Last week a three-judge federal court in North Carolina struck down the state’s federal congressional map, ruling that Republicans had drawn the map to give themselves an advantage over Democrats – specifically, the court stressed, to guarantee Republicans’ “domination of the state’s congressional delegation.” The court ordered the state legislature to come up with a new plan by January 24, but tonight the Supreme Court put that order on hold, to give the state’s Republicans time to appeal.
In a request filed last week, the state’s Republicans complained that the three-judge district court had used “an entirely novel legal theory to hopelessly disrupt North Carolina’s upcoming congressional elections.” They told the justices that there “is no reason to treat this case differently from” Gill v. Whitford, the Wisconsin partisan-gerrymandering case in which the court blocked an order requiring that state to draw new maps.
In briefs filed yesterday, the challengers – including the watchdog group Common Cause and the League of Women Voters – urged the justices to turn away the Republicans’ request. They argued that the Republicans’ “true motive is as plain as day: the Republican contingent of the legislature wants to enjoy the fruits of their grossly unconstitutional actions for yet another election cycle.” The facts of this case, they told the justices, are so “shocking” that they would amount to partisan gerrymandering under any test that the court might eventually establish in Gill and Benisek v. Lamone, a challenge – likely to be argued in March – by Maryland Republicans to a federal congressional district in that state.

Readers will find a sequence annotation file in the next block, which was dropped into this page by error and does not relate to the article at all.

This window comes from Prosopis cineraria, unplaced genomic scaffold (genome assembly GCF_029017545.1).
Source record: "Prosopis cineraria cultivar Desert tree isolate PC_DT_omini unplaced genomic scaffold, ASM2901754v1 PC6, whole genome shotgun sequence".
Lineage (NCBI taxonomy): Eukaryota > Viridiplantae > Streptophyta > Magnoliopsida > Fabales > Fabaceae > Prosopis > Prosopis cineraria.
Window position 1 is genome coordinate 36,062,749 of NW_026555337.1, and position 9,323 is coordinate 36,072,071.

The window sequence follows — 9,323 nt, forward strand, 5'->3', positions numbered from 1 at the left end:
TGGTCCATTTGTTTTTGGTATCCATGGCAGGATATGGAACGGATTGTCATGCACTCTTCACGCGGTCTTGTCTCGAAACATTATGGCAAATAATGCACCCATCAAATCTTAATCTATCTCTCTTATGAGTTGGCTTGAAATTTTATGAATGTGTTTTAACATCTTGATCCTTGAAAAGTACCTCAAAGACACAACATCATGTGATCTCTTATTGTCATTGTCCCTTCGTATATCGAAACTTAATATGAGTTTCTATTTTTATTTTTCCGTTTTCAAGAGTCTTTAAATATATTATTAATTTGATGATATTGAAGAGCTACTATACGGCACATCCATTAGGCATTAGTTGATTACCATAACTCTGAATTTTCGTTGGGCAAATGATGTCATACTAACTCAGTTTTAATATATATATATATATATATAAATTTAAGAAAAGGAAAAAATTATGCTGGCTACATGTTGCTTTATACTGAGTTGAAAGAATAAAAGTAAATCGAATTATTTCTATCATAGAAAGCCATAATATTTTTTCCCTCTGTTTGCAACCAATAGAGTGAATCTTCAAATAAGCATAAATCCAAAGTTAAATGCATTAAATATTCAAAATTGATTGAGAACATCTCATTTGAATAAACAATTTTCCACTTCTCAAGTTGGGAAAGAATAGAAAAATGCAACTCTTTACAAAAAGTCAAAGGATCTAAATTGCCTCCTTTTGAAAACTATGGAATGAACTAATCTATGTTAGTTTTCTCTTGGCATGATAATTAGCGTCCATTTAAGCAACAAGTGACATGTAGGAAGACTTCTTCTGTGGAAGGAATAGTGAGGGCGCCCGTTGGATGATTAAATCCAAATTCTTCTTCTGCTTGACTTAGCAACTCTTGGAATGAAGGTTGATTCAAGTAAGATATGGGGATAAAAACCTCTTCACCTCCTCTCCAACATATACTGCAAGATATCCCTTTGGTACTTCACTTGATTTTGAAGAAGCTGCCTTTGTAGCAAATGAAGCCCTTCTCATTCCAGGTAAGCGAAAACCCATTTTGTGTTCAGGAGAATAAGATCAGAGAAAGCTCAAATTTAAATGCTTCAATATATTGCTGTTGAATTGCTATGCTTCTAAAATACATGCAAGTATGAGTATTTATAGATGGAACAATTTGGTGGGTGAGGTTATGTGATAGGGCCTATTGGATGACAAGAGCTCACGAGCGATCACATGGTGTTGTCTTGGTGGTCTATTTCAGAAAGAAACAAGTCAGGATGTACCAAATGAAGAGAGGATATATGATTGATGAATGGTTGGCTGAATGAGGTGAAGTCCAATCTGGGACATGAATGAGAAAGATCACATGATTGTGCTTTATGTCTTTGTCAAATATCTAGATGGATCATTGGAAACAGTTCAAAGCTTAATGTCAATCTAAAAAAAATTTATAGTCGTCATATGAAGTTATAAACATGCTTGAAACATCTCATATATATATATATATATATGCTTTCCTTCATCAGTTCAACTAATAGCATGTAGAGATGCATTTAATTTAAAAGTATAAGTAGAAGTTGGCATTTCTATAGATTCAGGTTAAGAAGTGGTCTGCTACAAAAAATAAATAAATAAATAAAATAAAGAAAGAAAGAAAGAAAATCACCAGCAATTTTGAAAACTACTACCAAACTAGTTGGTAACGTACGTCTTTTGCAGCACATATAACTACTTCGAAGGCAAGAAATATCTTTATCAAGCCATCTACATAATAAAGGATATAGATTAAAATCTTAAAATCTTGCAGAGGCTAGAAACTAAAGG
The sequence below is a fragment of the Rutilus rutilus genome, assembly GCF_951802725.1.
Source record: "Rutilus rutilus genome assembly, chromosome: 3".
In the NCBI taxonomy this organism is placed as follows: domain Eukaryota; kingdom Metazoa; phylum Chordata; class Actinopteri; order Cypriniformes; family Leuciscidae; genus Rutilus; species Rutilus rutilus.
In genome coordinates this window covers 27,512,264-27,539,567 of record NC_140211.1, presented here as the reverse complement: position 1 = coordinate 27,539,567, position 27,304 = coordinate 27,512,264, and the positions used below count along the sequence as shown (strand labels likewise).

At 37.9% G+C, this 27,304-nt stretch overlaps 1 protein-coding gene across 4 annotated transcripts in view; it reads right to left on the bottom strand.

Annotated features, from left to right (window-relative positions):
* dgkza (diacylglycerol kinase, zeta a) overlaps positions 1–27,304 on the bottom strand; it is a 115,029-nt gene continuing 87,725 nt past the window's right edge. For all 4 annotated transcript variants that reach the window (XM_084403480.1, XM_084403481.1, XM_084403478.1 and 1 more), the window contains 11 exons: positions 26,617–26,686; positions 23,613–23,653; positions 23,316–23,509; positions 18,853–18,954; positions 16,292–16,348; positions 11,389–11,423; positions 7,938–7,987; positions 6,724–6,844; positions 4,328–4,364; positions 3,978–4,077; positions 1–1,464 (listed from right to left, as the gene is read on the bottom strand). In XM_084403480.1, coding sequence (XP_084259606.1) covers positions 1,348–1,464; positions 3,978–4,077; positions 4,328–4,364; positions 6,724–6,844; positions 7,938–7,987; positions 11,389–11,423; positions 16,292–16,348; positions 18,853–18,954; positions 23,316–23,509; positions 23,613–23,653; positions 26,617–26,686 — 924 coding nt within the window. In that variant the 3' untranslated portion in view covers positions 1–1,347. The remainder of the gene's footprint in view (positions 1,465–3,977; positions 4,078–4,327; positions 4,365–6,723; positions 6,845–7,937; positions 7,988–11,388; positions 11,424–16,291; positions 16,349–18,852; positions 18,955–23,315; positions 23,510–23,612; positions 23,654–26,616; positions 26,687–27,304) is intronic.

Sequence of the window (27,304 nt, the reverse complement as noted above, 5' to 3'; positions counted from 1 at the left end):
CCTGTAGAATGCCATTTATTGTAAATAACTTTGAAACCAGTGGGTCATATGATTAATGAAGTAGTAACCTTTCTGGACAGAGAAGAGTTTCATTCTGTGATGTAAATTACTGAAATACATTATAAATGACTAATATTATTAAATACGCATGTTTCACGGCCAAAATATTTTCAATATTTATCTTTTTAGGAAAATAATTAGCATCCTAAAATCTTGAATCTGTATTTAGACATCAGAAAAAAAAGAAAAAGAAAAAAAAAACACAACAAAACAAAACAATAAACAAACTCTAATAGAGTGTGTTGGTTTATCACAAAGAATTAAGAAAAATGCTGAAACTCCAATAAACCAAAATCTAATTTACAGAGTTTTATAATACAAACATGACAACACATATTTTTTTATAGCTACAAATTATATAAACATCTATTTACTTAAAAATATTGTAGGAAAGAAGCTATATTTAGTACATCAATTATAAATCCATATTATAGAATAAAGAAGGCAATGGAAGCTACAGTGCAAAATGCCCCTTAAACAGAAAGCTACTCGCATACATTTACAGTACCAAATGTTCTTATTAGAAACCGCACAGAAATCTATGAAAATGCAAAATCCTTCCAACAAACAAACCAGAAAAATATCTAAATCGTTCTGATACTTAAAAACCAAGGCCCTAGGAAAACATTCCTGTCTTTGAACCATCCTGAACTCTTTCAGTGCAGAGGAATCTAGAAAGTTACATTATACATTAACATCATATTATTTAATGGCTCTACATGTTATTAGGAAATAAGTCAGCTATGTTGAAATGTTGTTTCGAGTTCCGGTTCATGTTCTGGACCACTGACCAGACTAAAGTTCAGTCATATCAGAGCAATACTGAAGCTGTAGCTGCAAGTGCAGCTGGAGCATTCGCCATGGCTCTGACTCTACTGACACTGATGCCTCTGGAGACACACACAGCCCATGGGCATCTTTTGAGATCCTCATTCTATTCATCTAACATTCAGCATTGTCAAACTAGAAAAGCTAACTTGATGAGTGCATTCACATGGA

Tonight’s brief order indicated that the lower court’s decision will stay on hold until Republicans can file their appeal and the Supreme Court can rule on it. As a practical matter, the court likely will not act on that appeal for some time, possibly until after it rules on the Wisconsin and Maryland gerrymandering cases. As election law expert Rick Hasen points out, this means that no matter how the Supreme Court rules, the likelihood that new maps will be in place for the 2018 elections is quite low.
Justices Ruth Bader Ginsburg and Sonia Sotomayor indicated that they would have denied the request to put the lower-court order on hold. Justices Stephen Breyer and Elena Kagan, the two other justices commonly regarded as part of the court’s more liberal wing, remained silent – at least publicly.